I'm not going to lie, friends. It was a little bit sad (is a little bit sad) getting through Valentine's Day without a romantic love in my life. And I don't think I'm special or extra-deserving or anything. I know lots of people don't have romantic love in their lives on this day and I saw a lot of thoughts about the day -- good, bad, and indifferent -- scroll across Facebook. These are my thoughts and reflections, in general, on this particular Valentine's Day.
I, myself, went to bed last night feeling rather unhappy with the scene. But maybe I was just over-tired. When I woke, though, I felt differently. Maybe it's the clarity those early waking minutes bring. In that first hour I was up, before office telephones started ringing and legal documents had to be reviewed and created, a distinct feeling washed over me. And that feeling was one of gratitude for having always felt love from my friends even when romantic love was not in my life. I recognize that many people spend their lives steeped in greater loneliness than I.
So I decided to honor the day and the idea of love and companionship. I put on a pink plaid shirt. I bought a heart-shaped breakfast biscuit. I turned on my "Love" playlists on iTunes. The point: to keep my heart open to the idea of someone with whom I can share that part of my soul, maybe to even manifest such a blessing. To be clear, I am one of those who believe that if you look for love, you're much less likely to find it than if you let fate kind of take the wheel. So I don't look...but, yeah, I dream.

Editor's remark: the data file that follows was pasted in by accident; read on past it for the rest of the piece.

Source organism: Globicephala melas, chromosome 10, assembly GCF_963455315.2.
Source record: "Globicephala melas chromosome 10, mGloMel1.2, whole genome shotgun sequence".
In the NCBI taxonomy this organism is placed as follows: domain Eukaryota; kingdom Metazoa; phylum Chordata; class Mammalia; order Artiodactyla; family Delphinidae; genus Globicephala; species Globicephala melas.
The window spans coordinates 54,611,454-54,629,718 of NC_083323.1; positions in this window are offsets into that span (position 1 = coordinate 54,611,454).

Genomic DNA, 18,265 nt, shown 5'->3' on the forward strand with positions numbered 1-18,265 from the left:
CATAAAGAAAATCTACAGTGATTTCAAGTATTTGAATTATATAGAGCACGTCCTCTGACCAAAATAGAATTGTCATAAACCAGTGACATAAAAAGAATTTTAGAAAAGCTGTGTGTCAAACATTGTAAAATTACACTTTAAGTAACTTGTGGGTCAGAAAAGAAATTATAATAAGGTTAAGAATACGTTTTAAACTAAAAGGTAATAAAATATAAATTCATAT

And it made me happy for my friends when I saw their thrilled posts scroll across Facebook, posting pictures of flowers and cards or checking in at restaurants for lunch or dinner with their significant others. I wondered about the slight anxiety or discomfort -- or excitement! -- of those friends in relationships too new to post something with confidence. I wondered if anyone out there still got anonymous love notes or gifts (the last of which I received, I think, in maybe my sophomore year in high school) or if the relative anonymity of the Internet eliminated the need for such pre-planned, tangible offerings.
In the end, I think what gets people is not the fact that they're "alone" (in that certain context) on Valentine's Day. I think it's that being "alone" sort of feels...well...underlined on that day. But tomorrow that underline will be erased and those of us without partners can all get back to the business of being happy, single adults...with our hearts open to the modification of the "single" part.
1 year ago